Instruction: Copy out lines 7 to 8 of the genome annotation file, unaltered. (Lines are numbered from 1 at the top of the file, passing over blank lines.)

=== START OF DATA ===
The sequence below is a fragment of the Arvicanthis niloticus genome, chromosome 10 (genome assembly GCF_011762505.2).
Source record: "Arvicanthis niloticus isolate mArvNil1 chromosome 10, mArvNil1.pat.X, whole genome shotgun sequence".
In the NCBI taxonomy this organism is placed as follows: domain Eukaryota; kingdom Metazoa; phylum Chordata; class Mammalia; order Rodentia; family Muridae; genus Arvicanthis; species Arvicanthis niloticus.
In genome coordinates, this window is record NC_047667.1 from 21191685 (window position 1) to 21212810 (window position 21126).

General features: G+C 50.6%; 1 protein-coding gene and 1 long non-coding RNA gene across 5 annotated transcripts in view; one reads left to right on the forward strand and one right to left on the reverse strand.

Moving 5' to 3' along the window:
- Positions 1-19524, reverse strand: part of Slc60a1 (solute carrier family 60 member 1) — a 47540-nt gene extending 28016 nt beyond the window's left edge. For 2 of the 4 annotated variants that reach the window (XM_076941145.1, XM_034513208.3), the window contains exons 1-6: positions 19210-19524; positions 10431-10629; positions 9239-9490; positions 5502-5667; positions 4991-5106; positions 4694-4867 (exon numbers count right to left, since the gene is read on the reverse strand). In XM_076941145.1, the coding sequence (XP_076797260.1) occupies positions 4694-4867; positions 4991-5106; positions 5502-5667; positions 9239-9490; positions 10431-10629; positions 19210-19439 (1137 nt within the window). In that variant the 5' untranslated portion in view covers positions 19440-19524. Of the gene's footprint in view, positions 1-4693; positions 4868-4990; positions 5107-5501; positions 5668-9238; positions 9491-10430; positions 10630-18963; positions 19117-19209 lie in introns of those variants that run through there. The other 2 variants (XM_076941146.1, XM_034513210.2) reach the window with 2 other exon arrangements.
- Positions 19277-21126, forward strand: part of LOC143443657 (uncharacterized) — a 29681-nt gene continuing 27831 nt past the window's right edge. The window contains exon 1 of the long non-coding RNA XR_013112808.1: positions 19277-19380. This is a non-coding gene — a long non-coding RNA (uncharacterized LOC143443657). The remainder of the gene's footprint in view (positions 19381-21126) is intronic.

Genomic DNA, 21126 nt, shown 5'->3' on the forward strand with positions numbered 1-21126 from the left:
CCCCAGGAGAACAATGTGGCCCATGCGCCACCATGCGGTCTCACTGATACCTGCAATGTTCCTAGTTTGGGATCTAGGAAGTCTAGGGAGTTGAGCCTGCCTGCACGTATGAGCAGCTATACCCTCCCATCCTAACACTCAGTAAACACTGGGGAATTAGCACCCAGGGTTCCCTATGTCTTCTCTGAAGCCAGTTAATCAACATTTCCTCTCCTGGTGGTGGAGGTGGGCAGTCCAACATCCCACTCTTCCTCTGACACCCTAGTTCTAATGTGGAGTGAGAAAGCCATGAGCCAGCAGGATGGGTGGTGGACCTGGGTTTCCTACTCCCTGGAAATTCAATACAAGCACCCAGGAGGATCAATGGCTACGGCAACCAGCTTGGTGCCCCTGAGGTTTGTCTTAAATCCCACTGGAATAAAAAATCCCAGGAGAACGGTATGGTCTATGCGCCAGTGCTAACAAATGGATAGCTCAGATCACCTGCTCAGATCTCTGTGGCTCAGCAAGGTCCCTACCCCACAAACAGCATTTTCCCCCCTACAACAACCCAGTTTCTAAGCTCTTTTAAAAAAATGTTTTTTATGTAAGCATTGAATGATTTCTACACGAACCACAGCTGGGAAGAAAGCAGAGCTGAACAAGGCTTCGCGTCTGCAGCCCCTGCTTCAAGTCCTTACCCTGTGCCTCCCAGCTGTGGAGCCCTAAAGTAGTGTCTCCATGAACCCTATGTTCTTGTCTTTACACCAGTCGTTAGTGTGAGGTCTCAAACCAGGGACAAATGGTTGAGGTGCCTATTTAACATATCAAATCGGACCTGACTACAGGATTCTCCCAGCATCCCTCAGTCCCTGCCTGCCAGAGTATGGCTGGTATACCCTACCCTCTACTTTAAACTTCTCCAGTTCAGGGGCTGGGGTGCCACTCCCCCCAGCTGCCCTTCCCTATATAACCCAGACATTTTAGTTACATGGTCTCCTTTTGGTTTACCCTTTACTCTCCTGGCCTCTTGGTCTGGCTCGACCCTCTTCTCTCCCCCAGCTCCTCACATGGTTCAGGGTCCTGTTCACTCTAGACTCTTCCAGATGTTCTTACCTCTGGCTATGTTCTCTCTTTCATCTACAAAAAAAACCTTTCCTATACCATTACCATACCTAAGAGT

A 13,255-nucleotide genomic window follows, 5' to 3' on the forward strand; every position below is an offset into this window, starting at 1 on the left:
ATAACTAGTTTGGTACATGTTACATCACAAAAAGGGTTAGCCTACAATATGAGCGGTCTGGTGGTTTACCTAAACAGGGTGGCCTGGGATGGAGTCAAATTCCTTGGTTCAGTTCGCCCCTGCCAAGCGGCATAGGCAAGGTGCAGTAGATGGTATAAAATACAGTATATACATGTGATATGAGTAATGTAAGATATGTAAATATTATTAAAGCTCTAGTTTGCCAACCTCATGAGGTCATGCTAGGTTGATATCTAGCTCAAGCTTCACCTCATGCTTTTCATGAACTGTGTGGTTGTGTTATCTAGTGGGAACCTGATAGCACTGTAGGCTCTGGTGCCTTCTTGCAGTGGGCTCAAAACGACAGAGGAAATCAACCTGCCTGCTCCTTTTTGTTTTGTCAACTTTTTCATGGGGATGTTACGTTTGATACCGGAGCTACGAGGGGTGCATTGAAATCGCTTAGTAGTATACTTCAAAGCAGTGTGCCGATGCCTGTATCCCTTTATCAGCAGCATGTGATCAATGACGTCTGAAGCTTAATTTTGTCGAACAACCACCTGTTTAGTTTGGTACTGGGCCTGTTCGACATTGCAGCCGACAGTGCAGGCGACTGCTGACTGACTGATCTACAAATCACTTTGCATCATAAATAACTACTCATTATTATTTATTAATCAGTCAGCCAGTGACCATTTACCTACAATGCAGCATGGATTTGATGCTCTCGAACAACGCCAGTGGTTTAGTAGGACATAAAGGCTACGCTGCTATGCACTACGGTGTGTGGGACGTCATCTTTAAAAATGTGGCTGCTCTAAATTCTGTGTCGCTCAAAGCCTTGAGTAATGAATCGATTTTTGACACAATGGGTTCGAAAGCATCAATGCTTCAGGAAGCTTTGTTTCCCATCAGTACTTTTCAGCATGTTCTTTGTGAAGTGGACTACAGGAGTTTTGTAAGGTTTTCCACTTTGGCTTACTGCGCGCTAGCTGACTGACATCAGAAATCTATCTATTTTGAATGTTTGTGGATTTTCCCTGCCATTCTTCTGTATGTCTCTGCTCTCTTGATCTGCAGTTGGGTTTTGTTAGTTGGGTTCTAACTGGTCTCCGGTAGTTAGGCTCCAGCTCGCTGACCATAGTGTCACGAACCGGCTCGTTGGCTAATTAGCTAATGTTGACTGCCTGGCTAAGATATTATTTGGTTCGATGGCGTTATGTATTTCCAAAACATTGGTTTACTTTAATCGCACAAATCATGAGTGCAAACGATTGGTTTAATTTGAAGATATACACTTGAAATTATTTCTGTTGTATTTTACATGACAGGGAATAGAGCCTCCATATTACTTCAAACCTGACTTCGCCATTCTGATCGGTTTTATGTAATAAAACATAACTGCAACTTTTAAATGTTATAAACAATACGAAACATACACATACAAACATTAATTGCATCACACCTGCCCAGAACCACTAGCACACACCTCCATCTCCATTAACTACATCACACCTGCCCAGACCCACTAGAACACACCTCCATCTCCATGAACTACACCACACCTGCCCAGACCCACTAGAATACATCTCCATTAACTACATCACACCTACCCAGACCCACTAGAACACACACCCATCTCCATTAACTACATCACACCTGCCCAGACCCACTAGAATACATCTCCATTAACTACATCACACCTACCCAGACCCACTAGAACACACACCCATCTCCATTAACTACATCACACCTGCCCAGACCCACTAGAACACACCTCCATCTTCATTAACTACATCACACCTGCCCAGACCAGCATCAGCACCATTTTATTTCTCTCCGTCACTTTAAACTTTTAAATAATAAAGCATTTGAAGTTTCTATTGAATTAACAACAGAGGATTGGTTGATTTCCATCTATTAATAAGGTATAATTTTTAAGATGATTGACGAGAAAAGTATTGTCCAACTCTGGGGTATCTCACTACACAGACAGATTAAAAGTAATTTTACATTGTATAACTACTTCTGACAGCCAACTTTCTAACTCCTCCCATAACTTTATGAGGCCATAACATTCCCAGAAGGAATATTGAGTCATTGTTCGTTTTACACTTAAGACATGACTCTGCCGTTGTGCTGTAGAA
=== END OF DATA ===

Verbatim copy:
- Positions 1-19524, reverse strand: part of Slc60a1 (solute carrier family 60 member 1) — a 47540-nt gene extending 28016 nt beyond the window's left edge. For 2 of the 4 annotated variants that reach the window (XM_076941145.1, XM_034513208.3), the window contains exons 1-6: positions 19210-19524; positions 10431-10629; positions 9239-9490; positions 5502-5667; positions 4991-5106; positions 4694-4867 (exon numbers count right to left, since the gene is read on the reverse strand). In XM_076941145.1, the coding sequence (XP_076797260.1) occupies positions 4694-4867; positions 4991-5106; positions 5502-5667; positions 9239-9490; positions 10431-10629; positions 19210-19439 (1137 nt within the window). In that variant the 5' untranslated portion in view covers positions 19440-19524. Of the gene's footprint in view, positions 1-4693; positions 4868-4990; positions 5107-5501; positions 5668-9238; positions 9491-10430; positions 10630-18963; positions 19117-19209 lie in introns of those variants that run through there. The other 2 variants (XM_076941146.1, XM_034513210.2) reach the window with 2 other exon arrangements.
- Positions 19277-21126, forward strand: part of LOC143443657 (uncharacterized) — a 29681-nt gene continuing 27831 nt past the window's right edge. The window contains exon 1 of the long non-coding RNA XR_013112808.1: positions 19277-19380. This is a non-coding gene — a long non-coding RNA (uncharacterized LOC143443657). The remainder of the gene's footprint in view (positions 19381-21126) is intronic.